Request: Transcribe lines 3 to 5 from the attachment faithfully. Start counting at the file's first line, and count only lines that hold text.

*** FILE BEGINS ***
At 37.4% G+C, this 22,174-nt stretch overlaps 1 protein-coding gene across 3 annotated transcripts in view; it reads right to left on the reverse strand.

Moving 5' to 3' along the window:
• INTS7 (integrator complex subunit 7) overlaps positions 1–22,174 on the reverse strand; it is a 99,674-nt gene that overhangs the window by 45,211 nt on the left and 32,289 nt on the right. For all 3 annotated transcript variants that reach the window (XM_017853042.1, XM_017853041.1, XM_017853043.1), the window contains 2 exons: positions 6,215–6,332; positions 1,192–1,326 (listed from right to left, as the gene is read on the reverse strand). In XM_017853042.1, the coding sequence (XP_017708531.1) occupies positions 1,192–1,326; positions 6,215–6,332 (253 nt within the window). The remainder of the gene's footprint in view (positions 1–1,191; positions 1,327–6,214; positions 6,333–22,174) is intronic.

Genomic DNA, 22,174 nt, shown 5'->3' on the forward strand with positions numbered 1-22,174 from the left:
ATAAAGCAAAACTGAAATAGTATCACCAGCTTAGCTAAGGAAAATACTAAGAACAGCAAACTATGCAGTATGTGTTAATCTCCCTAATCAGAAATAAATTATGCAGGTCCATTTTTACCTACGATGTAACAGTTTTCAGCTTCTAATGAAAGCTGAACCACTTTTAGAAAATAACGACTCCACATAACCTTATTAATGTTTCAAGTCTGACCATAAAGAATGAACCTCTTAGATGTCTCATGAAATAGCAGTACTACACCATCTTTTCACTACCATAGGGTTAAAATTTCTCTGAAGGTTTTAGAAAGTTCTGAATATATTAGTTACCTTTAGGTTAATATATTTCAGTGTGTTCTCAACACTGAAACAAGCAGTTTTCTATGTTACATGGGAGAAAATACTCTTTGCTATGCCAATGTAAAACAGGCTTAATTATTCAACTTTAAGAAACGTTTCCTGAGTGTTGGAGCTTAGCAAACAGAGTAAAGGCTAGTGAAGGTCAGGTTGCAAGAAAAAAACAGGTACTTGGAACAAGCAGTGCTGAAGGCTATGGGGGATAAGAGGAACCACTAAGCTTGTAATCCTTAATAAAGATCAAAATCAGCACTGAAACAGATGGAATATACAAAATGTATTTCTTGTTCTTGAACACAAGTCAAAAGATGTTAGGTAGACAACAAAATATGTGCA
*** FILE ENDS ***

• INTS7 (integrator complex subunit 7) overlaps positions 1–22,174 on the reverse strand; it is a 99,674-nt gene that overhangs the window by 45,211 nt on the left and 32,289 nt on the right. For all 3 annotated transcript variants that reach the window (XM_017853042.1, XM_017853041.1, XM_017853043.1), the window contains 2 exons: positions 6,215–6,332; positions 1,192–1,326 (listed from right to left, as the gene is read on the reverse strand). In XM_017853042.1, the coding sequence (XP_017708531.1) occupies positions 1,192–1,326; positions 6,215–6,332 (253 nt within the window). The remainder of the gene's footprint in view (positions 1–1,191; positions 1,327–6,214; positions 6,333–22,174) is intronic.

Genomic DNA, 22,174 nt, shown 5'->3' on the forward strand with positions numbered 1-22,174 from the left:
ATAAAGCAAAACTGAAATAGTATCACCAGCTTAGCTAAGGAAAATACTAAGAACAGCAAACTATGCAGTATGTGTTAATCTCCCTAATCAGAAATAAATTATGCAGGTCCATTTTTACCTACGATGTAACAGTTTTCAGCTTCTAATGAAAGCTGAACCACTTTTAGAAAATAACGACTCCACATAACCTTATTAATGTTTCAAGTCTGACCATAAAGAATGAACCTCTTAGATGTCTCATGAAATAGCAGTACTACACCATCTTTTCACTACCATAGGGTTAAAATTTCTCTGAAGGTTTTAGAAAGTTCTGAATATATTAGTTACCTTTAGGTTAATATATTTCAGTGTGTTCTCAACACTGAAACAAGCAGTTTTCTATGTTACATGGGAGAAAATACTCTTTGCTATGCCAATGTAAAACAGGCTTAATTATTCAACTTTAAGAAACGTTTCCTGAGTGTTGGAGCTTAGCAAACAGAGTAAAGGCTAGTGAAGGTCAGGTTGCAAGAAAAAAACAGGTACTTGGAACAAGCAGTGCTGAAGGCTATGGGGGATAAGAGGAACCACTAAGCTTGTAATCCTTAATAAAGATCAAAATCAGCACTGAAACAGATGGAATATACAAAATGTATTTCTTGTTCTTGAACACAAGTCAAAAGATGTTAGGTAGACAACAAAATATGTGCA